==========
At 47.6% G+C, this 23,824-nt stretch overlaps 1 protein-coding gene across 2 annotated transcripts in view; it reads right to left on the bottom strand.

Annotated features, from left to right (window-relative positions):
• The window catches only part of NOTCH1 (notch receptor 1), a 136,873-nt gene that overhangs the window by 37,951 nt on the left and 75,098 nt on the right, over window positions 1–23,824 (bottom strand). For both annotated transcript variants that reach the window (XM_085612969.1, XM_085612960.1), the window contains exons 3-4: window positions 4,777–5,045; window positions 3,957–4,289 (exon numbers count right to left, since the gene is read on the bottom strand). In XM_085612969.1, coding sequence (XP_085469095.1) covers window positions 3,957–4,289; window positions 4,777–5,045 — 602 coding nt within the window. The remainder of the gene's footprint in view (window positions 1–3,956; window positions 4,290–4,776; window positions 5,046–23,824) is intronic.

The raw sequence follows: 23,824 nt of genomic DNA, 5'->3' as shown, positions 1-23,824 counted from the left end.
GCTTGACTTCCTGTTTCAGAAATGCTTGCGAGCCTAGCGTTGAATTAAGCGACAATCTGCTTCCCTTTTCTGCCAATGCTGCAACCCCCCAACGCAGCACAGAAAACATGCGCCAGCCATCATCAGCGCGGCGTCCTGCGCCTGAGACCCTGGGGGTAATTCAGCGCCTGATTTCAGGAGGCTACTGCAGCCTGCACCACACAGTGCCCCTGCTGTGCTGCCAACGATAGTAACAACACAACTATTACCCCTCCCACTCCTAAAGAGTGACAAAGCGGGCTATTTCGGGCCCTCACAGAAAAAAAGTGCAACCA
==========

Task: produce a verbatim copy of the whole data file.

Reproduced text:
At 47.6% G+C, this 23,824-nt stretch overlaps 1 protein-coding gene across 2 annotated transcripts in view; it reads right to left on the bottom strand.

Annotated features, from left to right (window-relative positions):
• The window catches only part of NOTCH1 (notch receptor 1), a 136,873-nt gene that overhangs the window by 37,951 nt on the left and 75,098 nt on the right, over window positions 1–23,824 (bottom strand). For both annotated transcript variants that reach the window (XM_085612969.1, XM_085612960.1), the window contains exons 3-4: window positions 4,777–5,045; window positions 3,957–4,289 (exon numbers count right to left, since the gene is read on the bottom strand). In XM_085612969.1, coding sequence (XP_085469095.1) covers window positions 3,957–4,289; window positions 4,777–5,045 — 602 coding nt within the window. The remainder of the gene's footprint in view (window positions 1–3,956; window positions 4,290–4,776; window positions 5,046–23,824) is intronic.

The raw sequence follows: 23,824 nt of genomic DNA, 5'->3' as shown, positions 1-23,824 counted from the left end.
GCTTGACTTCCTGTTTCAGAAATGCTTGCGAGCCTAGCGTTGAATTAAGCGACAATCTGCTTCCCTTTTCTGCCAATGCTGCAACCCCCCAACGCAGCACAGAAAACATGCGCCAGCCATCATCAGCGCGGCGTCCTGCGCCTGAGACCCTGGGGGTAATTCAGCGCCTGATTTCAGGAGGCTACTGCAGCCTGCACCACACAGTGCCCCTGCTGTGCTGCCAACGATAGTAACAACACAACTATTACCCCTCCCACTCCTAAAGAGTGACAAAGCGGGCTATTTCGGGCCCTCACAGAAAAAAAGTGCAACCA